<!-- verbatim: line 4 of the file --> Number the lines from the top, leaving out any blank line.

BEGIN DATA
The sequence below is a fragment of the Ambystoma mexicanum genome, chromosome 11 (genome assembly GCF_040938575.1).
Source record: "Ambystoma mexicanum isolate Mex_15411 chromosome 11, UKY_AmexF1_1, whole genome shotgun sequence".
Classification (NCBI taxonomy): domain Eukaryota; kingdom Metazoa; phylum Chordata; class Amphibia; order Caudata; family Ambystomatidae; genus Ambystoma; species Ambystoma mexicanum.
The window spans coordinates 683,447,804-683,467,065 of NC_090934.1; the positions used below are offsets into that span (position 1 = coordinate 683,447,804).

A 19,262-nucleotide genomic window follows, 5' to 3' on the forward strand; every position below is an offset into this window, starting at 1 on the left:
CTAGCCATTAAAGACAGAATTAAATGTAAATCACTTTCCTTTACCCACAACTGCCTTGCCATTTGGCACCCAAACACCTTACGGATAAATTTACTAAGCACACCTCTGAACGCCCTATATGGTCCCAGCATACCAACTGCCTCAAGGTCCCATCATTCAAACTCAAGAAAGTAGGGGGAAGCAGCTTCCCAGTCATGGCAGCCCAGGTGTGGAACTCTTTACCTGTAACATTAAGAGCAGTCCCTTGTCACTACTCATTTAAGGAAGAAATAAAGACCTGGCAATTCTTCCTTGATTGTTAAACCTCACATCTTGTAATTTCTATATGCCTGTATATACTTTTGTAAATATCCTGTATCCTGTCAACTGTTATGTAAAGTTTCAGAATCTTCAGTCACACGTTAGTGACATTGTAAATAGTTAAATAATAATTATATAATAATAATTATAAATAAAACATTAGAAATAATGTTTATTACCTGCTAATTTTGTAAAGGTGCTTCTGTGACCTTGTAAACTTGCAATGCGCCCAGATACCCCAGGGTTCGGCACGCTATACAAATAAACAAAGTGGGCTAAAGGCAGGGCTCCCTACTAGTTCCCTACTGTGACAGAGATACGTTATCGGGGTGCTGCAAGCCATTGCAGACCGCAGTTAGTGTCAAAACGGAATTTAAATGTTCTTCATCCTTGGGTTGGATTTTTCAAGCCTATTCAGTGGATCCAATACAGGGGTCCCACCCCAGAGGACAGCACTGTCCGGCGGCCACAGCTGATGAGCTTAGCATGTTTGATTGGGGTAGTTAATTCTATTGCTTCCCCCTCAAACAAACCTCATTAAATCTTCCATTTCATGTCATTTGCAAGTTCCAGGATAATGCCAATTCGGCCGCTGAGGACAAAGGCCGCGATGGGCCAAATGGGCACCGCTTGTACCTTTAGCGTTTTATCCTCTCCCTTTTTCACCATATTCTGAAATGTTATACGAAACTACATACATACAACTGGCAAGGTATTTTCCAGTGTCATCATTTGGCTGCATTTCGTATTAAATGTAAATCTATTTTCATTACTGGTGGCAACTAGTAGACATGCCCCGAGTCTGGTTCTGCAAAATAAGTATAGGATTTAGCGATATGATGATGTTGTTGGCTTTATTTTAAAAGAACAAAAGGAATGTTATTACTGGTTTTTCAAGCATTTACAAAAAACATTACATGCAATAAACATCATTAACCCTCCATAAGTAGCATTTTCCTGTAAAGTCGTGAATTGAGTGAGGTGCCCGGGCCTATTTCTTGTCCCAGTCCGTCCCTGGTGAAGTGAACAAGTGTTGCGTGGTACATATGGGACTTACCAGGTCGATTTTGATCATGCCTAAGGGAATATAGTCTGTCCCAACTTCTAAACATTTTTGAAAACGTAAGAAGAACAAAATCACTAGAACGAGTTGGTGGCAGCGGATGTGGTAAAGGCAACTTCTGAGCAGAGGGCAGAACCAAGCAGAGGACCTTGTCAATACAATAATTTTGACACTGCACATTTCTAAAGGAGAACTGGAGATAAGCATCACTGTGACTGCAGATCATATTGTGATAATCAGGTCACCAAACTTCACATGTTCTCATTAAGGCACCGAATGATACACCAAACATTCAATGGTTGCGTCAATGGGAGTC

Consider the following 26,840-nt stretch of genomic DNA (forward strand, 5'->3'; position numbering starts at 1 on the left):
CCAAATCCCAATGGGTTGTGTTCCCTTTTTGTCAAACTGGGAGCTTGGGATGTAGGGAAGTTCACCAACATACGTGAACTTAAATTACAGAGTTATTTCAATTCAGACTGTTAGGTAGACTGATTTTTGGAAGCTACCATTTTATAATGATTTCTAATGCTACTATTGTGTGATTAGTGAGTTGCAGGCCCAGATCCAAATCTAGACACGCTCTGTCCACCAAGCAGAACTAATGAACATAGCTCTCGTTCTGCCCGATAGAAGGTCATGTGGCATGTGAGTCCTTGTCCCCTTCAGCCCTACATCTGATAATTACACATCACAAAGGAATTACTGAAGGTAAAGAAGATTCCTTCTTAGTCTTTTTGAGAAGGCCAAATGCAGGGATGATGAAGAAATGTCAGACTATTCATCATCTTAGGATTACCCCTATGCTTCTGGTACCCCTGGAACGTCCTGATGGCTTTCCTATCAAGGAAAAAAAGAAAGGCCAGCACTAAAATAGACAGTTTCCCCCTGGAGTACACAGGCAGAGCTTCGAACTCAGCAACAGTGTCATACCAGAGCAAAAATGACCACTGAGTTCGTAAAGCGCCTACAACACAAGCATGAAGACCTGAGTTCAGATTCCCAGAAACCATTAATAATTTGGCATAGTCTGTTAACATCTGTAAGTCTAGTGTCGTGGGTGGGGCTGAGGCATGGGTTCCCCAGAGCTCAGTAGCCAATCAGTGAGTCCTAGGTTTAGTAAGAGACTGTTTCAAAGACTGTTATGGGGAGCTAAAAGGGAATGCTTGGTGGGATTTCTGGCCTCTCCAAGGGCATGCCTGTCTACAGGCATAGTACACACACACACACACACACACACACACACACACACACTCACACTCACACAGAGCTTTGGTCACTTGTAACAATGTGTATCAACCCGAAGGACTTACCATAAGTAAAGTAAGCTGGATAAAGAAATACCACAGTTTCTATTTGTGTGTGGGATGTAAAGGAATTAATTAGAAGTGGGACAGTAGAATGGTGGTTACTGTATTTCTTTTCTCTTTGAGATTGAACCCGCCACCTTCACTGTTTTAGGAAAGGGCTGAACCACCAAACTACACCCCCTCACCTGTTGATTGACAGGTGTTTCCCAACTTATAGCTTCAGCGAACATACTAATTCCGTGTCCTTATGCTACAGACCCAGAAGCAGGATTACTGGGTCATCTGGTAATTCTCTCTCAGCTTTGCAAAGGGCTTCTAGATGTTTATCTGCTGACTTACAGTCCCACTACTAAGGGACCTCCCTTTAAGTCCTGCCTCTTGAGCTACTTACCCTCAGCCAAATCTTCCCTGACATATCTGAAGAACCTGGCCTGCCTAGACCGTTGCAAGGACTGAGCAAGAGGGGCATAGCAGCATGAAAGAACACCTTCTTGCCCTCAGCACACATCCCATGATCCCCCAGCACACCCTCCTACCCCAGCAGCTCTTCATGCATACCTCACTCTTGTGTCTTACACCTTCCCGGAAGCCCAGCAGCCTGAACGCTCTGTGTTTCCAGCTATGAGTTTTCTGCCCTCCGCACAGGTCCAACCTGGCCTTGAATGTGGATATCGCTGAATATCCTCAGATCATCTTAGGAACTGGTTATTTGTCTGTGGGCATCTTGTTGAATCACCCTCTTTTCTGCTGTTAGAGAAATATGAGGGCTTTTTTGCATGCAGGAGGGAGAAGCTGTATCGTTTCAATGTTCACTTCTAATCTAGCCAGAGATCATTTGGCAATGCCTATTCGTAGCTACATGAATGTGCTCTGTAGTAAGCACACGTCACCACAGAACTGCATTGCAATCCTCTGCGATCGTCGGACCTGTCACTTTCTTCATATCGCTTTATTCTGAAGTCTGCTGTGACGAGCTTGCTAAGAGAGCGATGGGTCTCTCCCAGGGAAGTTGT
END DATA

The window spans coordinates 683,447,804-683,467,065 of NC_090934.1; the positions used below are offsets into that span (position 1 = coordinate 683,447,804).